…except for when it doesn’t.
During today’s tech run-through of Tales of Hoffman, I was in a stage fight that went wrong. New traffic patterns had to occur now that we were on the actual stage which we weren’t aware of and I was collided into by a fellow cast mate who was running across the stage. With the wind knocked out of me, an injured shoulder, and a majorly bumped head, I faltered for a moment before they called a 5-minute break to allow me to catch my breath. Unfortunately, dropping my character made me realize how much pain I was in and I instantly burst into tears on the stage. Embarrassed, I struggled to pull myself together so that we could fix the staging issues. Which we did. It was a learning process for all of us and these things happen to even the most experienced performer. This was nothing compared to the time when my foot was stomped on during a performance and I had to finish out the scene as I felt blood pooling in my shoe. At least this time it was a rehearsal! That’s show biz for you!
But, with an injured shoulder and a massive headache, my primary concern was the aria concert I was scheduled to sing in that evening. I could stumble myself through the the remainder of the staging rehearsal, but I was worried about my ability to perform well in concert when my body was still in shock. As we broke for lunch, I began to head to the practice rooms to check in on my voice for the concert, but the music director caught me and checked in. Explaining to her my concerns about the concert, tears began to well up in my eyes once again as she told me I should back out of the performance. Deep down, I knew she was right; but I am not one to cancel at the last minute. A mixture of guilt, frustration, and sadness (and, let’s face it, trauma) began to surge inside of me as I grappled with contacting the festival director. But then I took a breath, let those feelings subside, and reminded myself that my health and well-being are more important that one single aria performance.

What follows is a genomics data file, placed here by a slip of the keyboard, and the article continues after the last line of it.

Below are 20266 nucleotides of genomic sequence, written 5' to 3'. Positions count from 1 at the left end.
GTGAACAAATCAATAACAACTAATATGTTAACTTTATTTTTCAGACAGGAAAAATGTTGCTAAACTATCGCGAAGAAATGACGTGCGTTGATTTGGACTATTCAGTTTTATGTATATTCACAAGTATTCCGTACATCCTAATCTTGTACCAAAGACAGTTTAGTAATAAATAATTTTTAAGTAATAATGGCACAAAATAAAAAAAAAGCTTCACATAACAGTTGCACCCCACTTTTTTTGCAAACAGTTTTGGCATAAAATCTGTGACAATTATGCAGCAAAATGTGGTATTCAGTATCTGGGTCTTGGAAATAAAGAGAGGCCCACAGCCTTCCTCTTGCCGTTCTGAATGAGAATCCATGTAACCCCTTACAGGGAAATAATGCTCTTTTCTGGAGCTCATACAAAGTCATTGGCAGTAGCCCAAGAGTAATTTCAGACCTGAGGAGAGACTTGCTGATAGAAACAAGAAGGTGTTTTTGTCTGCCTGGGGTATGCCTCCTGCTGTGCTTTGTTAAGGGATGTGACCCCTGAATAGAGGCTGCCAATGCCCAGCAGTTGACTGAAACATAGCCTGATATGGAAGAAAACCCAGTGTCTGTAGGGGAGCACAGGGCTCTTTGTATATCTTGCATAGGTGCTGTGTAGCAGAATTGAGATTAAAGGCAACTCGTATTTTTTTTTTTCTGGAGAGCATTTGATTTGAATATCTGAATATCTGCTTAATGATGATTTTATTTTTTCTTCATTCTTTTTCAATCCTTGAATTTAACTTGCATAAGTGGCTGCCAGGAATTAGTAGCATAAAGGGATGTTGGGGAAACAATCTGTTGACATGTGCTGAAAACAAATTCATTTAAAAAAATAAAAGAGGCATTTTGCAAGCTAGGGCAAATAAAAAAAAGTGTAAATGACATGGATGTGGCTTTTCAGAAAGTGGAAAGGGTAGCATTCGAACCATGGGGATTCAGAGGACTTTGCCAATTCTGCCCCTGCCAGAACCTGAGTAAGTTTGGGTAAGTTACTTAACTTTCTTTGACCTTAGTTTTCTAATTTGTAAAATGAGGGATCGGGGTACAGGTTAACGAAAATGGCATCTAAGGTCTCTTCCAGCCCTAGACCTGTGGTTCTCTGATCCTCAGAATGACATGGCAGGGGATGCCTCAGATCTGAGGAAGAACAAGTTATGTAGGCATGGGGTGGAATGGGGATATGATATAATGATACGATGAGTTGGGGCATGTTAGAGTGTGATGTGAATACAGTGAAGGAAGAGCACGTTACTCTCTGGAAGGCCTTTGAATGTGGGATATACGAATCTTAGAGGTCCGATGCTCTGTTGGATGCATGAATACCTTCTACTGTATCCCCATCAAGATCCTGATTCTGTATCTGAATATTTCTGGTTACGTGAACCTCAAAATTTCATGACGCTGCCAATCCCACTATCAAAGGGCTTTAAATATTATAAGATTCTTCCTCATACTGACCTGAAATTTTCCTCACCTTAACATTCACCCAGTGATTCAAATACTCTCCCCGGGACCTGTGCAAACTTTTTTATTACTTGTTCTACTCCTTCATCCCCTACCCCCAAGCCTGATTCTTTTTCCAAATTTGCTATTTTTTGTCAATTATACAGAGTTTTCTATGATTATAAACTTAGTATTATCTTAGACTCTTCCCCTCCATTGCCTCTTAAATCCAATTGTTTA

In the end, it all worked out and I moved my aria performance to a later date. Sometimes we have to weigh the costs verses the benefits and let go of small performances in favor of general health and longevity for the larger productions. The show must go on, but sometimes it has to go on without you. That doesn’t make you any less of a performer. It just makes you human.